I was at the Gartner Security and Risk Management Summit at the Gaylord National Harbor and had the opportunity to attend the session, “Finding the Sweet Spot to Balance Cyber Risk,” which Tammie Leith was facilitating.
During the session, the panel had been discussing how the senior leadership teams address the problem of putting their signatures against the risk that cyber threats pose to their organizations. Tammie Leith made a point to the effect that it is just as important for our teams to tell us why we should not accept or acknowledge those risks so that we can increase investments to mitigate those risks.
What caught my attention was that the senior management teams are beginning to question the technical teams on whether or not appropriate steps have been taken to minimize the risks to the corporation. The CxO (senior leadership team that has to put their signature on the risk disclosure documents) teams are no longer comfortable with blindly assuming the increasing risks to the business from cyber threats.
To make matters worse, the CxO teams and the IT security teams generally speak different languages in that they are both using terms with meanings relevant to their specific roles in the company. In the past, this has not been a problem because both teams were performing very critical and very different functions for the business. The CxO team is focused on revenue, expenses, margins, profits, shareholder value, and other critical business metrics to drive for success. The IT security teams, on the other hand, are worried about breaches, data loss prevention, indications of compromise, denial of services attacks and more in order to keep the cyber attackers out of the corporate network. The challenge is that both teams use the common term of risk, but in different ways. Today’s threat environment has forced the risk environment to blend. Sophisticated targeted attacks and advanced polymorphic malware affect a business’s bottom line. Theft of critical information, such as credit card numbers, health insurance records, and social security numbers, result in revenue losses, bad reputation, regulatory fines, and lawsuits. Because these teams have not typically communicated very well in the past, how can we ensure that they have a converged meaning for risk when they are speaking different “languages”?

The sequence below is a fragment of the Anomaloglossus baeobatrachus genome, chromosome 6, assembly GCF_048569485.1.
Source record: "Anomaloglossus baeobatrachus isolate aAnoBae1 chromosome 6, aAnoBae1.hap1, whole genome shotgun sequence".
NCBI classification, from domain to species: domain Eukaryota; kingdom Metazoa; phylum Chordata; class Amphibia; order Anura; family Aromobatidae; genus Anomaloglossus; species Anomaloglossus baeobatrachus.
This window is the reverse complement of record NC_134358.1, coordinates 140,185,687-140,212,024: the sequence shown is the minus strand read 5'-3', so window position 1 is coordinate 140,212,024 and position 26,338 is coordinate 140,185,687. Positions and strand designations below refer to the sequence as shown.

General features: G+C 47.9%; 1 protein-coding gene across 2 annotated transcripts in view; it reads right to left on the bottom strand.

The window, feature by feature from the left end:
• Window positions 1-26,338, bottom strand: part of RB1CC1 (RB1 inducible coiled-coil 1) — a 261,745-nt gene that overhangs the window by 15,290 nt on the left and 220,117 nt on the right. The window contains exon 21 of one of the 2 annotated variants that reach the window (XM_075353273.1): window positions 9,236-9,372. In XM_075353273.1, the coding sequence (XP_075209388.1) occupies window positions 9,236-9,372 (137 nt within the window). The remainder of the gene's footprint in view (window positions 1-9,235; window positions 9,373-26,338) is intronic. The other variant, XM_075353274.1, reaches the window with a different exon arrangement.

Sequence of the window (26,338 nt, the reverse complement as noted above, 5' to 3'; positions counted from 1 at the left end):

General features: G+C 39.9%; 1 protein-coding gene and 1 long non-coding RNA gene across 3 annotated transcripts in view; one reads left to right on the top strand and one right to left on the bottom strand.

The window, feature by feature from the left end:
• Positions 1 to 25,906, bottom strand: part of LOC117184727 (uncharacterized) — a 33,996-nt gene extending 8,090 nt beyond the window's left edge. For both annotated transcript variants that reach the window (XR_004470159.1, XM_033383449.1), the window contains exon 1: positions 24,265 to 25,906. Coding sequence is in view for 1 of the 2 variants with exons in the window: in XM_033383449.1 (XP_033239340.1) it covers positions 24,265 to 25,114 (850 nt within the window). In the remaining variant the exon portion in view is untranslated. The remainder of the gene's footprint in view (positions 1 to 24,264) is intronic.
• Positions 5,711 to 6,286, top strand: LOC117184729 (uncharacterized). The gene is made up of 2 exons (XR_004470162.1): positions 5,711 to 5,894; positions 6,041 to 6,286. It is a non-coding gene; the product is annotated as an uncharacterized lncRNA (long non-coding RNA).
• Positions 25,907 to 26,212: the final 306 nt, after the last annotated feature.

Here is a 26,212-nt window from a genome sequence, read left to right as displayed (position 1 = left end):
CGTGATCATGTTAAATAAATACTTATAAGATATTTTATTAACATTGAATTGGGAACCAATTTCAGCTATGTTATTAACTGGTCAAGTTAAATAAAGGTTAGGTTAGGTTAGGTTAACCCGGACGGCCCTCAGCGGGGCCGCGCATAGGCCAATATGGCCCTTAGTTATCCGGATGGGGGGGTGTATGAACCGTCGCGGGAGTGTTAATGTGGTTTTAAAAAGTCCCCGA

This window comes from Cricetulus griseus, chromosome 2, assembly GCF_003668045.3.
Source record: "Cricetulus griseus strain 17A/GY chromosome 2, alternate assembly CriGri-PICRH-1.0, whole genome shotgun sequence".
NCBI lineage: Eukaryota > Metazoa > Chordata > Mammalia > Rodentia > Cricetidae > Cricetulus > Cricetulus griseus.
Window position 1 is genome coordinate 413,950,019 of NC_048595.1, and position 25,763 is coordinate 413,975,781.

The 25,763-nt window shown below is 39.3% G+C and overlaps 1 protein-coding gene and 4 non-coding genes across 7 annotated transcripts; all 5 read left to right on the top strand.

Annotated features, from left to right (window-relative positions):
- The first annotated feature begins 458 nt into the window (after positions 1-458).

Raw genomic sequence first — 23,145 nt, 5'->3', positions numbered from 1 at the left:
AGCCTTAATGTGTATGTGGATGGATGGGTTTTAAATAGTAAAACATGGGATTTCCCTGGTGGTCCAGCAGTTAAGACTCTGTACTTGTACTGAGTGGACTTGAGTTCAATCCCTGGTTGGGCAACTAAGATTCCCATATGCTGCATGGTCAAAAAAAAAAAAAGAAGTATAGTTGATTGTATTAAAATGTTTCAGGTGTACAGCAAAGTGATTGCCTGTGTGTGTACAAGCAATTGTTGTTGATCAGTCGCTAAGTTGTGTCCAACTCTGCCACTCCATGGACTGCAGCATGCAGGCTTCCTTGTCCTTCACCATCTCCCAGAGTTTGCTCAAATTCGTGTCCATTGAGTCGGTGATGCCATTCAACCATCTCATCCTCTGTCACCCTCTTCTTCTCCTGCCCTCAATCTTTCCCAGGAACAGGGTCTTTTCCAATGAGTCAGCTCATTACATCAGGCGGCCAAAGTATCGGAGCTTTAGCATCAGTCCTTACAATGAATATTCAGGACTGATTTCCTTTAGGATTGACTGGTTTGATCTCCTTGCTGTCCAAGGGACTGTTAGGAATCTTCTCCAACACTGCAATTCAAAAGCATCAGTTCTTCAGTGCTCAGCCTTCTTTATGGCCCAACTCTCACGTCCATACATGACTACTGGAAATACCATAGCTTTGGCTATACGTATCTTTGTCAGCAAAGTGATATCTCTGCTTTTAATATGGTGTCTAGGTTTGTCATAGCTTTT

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Tags: cyber, NIST, risk, security
It is one thing to recognize cyber threats and their potential to disrupt entire companies, agencies and institutions. It is another thing to do something about it. In light of recent threats we cannot sit still and wait for the next one.
On February 18, I was honored to join Governor O’Malley, Senator Mikulski, NIST director Pat Gallagher, and Montgomery County Chief Executive Ike Leggett in the partnership agreement signing ceremony to expand the National Cybersecurity Center for Excellence in Montgomery County. Federal and Maryland officials signed the agreement with the National Institute of Standards and Technology in Gaithersburg to develop new cybersecurity technology and educational opportunities. Read More »
Tags: Cisco, cybersecurity, govtech, IT, NIST
I had the pleasure of attending the inaugural signing of National Cybersecurity Excellence Partnership agreements yesterday. Key stakeholders in attendance included National Security Agency Director, General Keith Alexander, Senator Barbara Mikulski, Dr. Pat Gallagher of the National Institute of Standards and Technology (NIST), Maryland Governor Martin O’Malley, and several members of the Cisco team.